Aryna Sabalenka opens up about ‘hate’ in WTA locker room and how ‘some girls are aggressive against us’

Shahida Jacobs
Aryna Sabalenka takes a moment

Russia’s invasion of the Ukraine is taking a toll on tennis players with Aryna Sabalenka admitting that the environment in the WTA locker room was very toxic at one point, although things are “getting better”.

Moscow launched a “special military operation” against the Ukraine in February last year with Belarus providing support for Russia.

It resulted in various sporting codes banning Russian and Belarusian athletes from taking part in events, but tennis took a different approach as players are allowed to compete under a neutral flag with no anthems being played.

Although everything seemed amicable from the outside, there has been tension behind closed doors with Sabalenka describing it as “hate in the locker room”.

“It was really, really tough for me because I’ve never faced that much hate in the locker room,” she said.

The world No 2 added: “Of course, there are a lot of haters on Instagram when you’re losing the matches, but like in the locker room, I’ve never faced that.

“It was really tough for me to understand that there’s so many people who really hate me for no reason, like no reason. I mean, like I did nothing.”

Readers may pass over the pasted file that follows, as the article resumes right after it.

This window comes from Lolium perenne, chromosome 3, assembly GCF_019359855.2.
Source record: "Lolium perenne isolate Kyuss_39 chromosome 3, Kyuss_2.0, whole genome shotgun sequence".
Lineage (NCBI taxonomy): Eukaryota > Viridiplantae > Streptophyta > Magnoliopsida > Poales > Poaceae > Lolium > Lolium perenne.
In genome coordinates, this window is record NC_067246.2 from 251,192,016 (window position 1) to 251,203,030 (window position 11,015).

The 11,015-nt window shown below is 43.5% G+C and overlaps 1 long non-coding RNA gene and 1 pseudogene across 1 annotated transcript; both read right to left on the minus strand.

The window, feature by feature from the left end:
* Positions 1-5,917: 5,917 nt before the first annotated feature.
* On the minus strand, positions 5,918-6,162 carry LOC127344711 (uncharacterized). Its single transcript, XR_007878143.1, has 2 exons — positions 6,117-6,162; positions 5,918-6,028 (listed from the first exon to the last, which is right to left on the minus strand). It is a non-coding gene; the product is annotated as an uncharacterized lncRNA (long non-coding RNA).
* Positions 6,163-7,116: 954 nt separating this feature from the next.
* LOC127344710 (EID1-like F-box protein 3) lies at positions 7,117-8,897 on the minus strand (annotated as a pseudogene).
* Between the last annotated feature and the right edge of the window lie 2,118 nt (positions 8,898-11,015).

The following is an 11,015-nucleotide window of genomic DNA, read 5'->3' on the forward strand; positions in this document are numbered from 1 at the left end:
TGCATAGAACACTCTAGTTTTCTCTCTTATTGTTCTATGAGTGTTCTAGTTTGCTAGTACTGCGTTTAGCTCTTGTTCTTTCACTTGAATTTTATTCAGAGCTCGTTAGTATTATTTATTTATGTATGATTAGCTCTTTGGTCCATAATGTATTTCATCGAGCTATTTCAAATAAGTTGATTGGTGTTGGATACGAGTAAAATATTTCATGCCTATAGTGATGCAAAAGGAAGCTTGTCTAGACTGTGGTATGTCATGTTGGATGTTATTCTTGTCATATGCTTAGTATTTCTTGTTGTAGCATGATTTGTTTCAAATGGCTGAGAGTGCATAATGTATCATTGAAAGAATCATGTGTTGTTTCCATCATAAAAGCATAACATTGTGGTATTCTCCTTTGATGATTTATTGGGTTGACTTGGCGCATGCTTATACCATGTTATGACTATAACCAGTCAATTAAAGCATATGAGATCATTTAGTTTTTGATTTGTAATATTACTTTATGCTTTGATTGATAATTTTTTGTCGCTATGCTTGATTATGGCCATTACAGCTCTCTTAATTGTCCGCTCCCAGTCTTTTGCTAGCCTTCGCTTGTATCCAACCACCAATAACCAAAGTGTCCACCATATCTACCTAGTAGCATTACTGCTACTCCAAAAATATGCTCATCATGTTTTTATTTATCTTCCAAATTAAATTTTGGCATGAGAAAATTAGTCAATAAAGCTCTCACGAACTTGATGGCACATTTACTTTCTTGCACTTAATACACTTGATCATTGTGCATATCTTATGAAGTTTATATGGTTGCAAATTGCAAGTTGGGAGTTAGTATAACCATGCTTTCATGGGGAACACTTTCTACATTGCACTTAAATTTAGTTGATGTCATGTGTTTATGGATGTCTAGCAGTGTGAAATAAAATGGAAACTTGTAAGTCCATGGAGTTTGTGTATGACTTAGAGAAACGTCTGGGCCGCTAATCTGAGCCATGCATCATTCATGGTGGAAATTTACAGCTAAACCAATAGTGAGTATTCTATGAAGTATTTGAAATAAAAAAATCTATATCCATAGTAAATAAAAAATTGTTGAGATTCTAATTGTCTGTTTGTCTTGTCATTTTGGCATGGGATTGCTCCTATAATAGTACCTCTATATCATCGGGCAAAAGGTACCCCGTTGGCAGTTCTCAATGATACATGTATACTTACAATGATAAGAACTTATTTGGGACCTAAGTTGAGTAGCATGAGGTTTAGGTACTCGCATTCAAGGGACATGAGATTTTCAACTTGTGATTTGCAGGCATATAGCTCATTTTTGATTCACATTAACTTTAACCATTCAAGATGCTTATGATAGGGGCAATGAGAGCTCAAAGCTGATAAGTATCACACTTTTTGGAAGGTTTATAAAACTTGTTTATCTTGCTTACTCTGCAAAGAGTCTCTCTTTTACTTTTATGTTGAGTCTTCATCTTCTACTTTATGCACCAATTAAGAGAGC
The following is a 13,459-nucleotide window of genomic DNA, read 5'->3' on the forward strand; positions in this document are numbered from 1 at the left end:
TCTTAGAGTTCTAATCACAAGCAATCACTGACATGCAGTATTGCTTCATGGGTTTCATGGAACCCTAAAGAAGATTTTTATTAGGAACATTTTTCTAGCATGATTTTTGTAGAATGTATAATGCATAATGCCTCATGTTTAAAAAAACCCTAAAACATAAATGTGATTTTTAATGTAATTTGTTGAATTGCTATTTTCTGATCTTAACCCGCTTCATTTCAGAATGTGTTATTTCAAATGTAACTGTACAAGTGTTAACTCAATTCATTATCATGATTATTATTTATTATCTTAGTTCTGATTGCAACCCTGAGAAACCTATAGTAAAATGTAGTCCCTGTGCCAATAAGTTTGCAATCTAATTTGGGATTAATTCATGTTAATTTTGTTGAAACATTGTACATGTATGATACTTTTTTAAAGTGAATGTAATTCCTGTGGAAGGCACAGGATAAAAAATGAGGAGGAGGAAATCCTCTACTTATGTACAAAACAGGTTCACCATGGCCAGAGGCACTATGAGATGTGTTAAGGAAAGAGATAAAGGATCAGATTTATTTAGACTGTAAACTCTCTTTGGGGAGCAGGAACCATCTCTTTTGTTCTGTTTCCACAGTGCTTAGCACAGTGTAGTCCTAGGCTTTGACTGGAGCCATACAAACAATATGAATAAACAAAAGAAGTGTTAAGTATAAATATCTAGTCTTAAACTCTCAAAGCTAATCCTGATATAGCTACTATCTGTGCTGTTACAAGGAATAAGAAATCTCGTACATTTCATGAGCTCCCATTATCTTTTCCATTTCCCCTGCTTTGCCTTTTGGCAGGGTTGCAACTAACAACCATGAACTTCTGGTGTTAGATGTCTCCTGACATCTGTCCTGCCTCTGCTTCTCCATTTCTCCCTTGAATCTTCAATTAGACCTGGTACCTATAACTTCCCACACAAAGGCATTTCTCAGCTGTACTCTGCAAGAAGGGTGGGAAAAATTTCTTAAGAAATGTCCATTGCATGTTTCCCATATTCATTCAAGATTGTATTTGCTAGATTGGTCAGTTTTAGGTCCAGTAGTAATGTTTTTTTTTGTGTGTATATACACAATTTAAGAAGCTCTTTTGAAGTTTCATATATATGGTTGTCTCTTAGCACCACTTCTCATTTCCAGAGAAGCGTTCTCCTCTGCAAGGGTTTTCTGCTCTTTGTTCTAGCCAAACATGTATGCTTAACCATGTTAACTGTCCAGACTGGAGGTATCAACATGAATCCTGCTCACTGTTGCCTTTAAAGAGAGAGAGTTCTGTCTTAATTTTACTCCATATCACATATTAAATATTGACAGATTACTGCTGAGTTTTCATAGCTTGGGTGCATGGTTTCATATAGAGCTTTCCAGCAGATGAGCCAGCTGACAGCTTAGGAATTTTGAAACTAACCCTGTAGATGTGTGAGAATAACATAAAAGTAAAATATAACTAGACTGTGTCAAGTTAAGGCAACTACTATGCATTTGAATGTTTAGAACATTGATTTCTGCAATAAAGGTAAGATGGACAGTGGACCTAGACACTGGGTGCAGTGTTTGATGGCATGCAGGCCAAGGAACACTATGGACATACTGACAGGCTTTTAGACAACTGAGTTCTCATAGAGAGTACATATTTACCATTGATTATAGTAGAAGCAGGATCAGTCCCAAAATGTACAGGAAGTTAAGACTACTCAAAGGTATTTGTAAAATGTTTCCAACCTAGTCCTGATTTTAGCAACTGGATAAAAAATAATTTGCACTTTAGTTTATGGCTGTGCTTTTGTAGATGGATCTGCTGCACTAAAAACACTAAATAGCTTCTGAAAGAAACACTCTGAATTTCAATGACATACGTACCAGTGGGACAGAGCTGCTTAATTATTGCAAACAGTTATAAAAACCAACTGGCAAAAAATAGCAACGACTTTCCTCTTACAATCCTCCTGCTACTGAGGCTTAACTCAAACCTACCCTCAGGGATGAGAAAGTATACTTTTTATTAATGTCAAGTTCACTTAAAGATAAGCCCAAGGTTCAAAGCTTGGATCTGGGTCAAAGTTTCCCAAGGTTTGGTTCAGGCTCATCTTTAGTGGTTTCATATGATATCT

Tensions increased last week as Ukraine’s Lesia Tsurenko withdrew from her match against Sabalenka at the Indian Wells Open stating that she had a panic attack following talks with WTA CEO Steve Simon.

Tsurenko’s coach Nikita Vlasov also expressed his unhappiness with Sabalenka, who has admitted that she has had tough conversations with the support staff of some players.

“It was really tough but now it’s getting better,” the Australian Open champion said.

“I had some, not like fights, but I had some weird conversations with, not the girls, but with members of their team. It was really, it was tough. It was tough period. But, now it’s getting better.”

Sabalenka also admitted that with a few exceptions, most players are just “ignoring each other”.

“I was really struggling with that because I really felt bad, like I did something and it’s still not so good in the locker room with some of the Ukrainian girls. But then I realised that it’s not my fault and I did nothing bad to them. And I’m pretty sure that the rest of the Russian and Belarusian athletes did nothing to Ukrainians,” she said.

“I just realised that this is all emotions and I just need to like ignore it and focus on myself with understanding that I did nothing bad. And I cannot control emotions of others.”

She added: “It seems like, everyone’s just ignoring each other.

“Not everyone actually, I’m still talking to some of the Ukrainians, but there are some of the girls who are like really aggressive against us. So I’m just staying away from that.”